Federal Lawsuits Accuse the Trump Administration of Violating Rules in Detention of Immigrant Children

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Staff and detainees walk between the tents inside the Tornillo, Texas, detention center for immigrant children, which closed earlier this year. - U.S. DEPARTMENT OF HEALTH AND HUMAN SERVICES
  • U.S. Department of Health and Human Services
  • Staff and detainees walk between the tents inside the Tornillo, Texas, detention center for immigrant children, which closed earlier this year.
At least four federal lawsuits are now challenging the Trump administration over its treatment of migrant children, according to reporting by National Public Radio.

The suits argue the administration's ongoing detention of immigrant children, largely from Central America, violates a 2008 federal rule requiring children be housed "in the least restrictive setting available."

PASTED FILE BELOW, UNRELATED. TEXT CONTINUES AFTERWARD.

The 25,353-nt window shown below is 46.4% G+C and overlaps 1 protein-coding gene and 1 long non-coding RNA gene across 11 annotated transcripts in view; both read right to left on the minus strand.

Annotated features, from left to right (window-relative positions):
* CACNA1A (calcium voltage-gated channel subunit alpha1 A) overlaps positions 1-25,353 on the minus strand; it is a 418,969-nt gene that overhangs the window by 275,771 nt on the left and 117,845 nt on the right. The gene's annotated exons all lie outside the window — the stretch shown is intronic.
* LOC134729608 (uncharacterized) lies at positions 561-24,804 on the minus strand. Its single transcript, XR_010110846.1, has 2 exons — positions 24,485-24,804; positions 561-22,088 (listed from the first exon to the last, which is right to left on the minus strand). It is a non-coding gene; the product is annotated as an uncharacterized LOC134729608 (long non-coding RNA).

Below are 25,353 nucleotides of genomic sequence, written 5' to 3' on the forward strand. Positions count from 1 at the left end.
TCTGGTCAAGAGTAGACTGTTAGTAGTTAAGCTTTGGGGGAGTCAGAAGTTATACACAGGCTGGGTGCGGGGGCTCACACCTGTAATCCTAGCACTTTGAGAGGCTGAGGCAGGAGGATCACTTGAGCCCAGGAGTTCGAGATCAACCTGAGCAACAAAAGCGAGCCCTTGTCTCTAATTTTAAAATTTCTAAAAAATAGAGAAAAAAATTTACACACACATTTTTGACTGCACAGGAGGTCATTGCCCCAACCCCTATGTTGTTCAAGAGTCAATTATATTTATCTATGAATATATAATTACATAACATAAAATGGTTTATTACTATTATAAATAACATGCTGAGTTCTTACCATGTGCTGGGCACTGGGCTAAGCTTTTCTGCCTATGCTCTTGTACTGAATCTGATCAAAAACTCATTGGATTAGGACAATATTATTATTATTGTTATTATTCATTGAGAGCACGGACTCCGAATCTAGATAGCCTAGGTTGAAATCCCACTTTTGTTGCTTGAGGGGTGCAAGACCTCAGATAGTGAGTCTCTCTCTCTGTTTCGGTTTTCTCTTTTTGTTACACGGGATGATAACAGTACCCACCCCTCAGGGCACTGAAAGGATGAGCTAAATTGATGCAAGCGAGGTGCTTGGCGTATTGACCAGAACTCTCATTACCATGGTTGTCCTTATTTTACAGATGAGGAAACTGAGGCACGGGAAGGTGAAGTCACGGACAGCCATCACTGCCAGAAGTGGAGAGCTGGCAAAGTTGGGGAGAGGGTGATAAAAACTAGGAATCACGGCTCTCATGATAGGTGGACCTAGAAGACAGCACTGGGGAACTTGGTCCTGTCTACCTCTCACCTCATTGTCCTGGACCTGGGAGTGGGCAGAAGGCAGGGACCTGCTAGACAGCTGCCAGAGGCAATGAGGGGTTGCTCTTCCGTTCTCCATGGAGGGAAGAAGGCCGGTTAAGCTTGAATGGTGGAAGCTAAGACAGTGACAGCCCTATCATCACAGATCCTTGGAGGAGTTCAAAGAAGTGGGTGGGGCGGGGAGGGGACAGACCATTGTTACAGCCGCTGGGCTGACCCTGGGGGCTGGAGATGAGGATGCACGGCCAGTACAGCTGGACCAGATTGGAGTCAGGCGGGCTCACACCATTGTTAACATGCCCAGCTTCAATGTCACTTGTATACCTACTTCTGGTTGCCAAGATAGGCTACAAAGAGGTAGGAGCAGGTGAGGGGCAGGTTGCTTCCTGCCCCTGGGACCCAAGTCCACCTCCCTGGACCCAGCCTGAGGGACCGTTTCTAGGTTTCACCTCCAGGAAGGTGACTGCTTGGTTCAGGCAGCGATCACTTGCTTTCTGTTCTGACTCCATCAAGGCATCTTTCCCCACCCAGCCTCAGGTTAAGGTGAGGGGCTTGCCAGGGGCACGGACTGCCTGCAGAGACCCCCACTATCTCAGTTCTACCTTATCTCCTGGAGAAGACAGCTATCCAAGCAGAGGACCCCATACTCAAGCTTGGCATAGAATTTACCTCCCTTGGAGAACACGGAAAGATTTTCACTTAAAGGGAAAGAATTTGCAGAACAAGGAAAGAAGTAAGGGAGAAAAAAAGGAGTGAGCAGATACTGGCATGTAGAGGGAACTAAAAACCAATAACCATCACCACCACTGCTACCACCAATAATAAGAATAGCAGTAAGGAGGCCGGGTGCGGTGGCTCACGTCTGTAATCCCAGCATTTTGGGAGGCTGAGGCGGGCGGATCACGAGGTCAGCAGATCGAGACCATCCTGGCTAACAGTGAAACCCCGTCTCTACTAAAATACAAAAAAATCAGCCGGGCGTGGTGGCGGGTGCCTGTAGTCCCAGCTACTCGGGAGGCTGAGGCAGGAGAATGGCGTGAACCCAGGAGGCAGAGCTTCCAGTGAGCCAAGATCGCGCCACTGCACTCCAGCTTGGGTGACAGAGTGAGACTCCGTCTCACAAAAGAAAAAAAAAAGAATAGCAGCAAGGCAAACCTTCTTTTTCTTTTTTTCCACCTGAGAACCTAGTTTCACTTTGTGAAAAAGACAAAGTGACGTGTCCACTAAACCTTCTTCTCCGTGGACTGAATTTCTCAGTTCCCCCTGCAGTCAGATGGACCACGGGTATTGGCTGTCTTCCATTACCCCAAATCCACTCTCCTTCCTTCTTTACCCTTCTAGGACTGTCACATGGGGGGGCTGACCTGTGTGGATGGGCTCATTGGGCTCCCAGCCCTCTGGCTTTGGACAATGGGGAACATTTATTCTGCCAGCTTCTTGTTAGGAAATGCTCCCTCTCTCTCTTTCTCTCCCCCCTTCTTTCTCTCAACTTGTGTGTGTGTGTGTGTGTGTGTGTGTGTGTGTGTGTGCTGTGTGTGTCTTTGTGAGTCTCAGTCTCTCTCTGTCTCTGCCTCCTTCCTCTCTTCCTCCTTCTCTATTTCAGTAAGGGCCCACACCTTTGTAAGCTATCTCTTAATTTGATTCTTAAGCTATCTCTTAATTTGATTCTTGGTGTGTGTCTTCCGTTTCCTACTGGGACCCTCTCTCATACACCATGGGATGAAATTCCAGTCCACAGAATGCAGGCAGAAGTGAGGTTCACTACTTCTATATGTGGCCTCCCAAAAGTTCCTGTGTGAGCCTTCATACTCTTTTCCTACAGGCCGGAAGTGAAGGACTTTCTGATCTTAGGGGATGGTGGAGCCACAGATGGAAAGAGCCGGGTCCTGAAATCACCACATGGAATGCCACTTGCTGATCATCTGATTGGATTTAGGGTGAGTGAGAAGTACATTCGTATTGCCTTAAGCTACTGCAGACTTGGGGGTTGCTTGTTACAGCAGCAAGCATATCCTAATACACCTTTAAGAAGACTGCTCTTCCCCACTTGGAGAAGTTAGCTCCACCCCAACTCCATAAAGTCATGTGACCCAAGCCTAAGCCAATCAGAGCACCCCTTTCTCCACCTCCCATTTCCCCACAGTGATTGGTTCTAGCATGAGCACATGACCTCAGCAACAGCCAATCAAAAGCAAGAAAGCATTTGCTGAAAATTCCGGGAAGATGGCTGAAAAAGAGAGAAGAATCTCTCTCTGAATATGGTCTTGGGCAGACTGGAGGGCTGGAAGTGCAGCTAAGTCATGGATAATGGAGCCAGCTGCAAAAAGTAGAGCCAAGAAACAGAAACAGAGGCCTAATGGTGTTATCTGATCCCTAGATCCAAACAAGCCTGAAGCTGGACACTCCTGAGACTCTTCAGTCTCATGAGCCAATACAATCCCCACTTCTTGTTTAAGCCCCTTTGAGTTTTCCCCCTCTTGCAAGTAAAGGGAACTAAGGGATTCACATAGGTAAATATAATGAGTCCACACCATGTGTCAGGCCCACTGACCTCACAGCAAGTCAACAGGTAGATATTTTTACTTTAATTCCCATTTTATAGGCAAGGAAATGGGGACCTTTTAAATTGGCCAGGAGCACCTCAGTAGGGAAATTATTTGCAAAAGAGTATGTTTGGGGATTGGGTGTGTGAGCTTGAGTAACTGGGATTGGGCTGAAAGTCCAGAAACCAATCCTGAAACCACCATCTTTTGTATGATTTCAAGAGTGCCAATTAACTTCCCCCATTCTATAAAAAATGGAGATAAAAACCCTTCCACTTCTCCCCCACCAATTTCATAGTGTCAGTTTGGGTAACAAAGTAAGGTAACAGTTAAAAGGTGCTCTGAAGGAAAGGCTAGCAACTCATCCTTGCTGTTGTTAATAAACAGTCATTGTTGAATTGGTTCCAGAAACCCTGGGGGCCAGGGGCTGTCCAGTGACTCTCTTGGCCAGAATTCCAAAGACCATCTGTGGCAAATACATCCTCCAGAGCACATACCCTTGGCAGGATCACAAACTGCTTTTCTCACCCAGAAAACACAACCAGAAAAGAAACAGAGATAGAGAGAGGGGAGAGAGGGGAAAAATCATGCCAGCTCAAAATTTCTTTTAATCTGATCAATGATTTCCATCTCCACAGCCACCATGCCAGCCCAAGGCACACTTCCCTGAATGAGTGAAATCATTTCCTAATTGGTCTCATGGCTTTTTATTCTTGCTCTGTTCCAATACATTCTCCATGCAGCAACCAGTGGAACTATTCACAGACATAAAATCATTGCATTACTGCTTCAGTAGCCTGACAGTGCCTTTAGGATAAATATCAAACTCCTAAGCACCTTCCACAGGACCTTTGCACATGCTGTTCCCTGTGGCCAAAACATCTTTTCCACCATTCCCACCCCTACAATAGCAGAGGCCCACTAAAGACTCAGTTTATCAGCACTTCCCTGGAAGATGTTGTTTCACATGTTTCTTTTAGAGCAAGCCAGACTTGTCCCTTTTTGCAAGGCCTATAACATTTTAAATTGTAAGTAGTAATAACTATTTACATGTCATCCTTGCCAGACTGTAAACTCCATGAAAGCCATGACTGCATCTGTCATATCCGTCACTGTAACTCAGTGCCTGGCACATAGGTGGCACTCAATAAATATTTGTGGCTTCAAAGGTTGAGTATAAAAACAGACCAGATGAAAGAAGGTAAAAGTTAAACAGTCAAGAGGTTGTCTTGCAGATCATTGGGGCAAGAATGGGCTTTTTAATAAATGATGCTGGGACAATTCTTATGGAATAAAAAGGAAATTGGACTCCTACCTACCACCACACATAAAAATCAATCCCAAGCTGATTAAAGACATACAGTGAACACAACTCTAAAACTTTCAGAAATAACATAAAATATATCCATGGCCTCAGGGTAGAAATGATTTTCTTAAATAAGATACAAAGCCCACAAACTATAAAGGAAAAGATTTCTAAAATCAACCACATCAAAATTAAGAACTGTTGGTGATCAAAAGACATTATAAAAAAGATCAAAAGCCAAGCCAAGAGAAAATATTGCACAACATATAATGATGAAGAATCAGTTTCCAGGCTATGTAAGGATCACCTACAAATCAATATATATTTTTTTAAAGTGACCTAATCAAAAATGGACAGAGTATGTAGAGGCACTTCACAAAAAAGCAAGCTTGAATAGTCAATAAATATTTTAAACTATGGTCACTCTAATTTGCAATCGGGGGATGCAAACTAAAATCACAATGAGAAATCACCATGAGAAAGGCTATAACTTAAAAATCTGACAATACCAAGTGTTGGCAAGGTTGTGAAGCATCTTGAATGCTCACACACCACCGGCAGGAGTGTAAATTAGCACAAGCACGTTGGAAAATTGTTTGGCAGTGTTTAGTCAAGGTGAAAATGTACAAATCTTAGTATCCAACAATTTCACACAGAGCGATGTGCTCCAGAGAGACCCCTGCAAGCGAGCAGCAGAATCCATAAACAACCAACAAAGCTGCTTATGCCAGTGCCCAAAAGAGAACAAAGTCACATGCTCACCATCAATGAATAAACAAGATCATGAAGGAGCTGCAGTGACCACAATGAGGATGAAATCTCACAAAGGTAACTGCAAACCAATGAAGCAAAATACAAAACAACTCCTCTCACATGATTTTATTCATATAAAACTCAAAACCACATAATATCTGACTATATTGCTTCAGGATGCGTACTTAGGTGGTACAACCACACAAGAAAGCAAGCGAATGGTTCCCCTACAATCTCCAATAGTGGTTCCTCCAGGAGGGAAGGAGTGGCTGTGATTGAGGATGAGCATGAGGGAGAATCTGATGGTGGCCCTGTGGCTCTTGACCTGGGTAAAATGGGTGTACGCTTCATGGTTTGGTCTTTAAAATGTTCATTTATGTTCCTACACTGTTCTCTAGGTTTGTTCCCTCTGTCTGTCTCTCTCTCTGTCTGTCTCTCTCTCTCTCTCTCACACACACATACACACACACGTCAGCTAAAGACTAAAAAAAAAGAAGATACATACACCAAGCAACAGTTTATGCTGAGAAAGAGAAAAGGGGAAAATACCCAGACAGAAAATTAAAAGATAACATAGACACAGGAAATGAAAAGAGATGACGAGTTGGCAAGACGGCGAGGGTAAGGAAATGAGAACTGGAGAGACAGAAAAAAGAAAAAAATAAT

The suits bolster the claims of immigrant rights groups who say children are lingering in lockup when they have U.S. relatives who are willing to care for them. Many of the migrant children now in detention fled dangerous conditions in Central America without their parents or a guardian.

One of the suits, filed Friday by the Southern Poverty Law Center, also maintains that the federal Office of Refugee Resettlement collaborated with immigration authorities to start deportation cases against family members who stepped forward to care for detained children.



Over the past year, 170 such sponsors have been arrested and forced into deportation proceedings, NPR reported, citing information from the lawsuit's attorneys.

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